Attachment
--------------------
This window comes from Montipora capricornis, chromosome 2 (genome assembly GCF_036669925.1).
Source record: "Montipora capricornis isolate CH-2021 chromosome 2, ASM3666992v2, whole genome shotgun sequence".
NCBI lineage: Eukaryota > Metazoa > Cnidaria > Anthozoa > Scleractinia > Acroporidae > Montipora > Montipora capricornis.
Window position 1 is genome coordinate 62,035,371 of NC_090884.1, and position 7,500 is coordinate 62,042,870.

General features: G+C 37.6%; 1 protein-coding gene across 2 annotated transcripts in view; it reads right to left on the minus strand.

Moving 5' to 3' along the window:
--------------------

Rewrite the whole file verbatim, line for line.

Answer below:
This window comes from Montipora capricornis, chromosome 2 (genome assembly GCF_036669925.1).
Source record: "Montipora capricornis isolate CH-2021 chromosome 2, ASM3666992v2, whole genome shotgun sequence".
NCBI lineage: Eukaryota > Metazoa > Cnidaria > Anthozoa > Scleractinia > Acroporidae > Montipora > Montipora capricornis.
Window position 1 is genome coordinate 62,035,371 of NC_090884.1, and position 7,500 is coordinate 62,042,870.

General features: G+C 37.6%; 1 protein-coding gene across 2 annotated transcripts in view; it reads right to left on the minus strand.

Moving 5' to 3' along the window: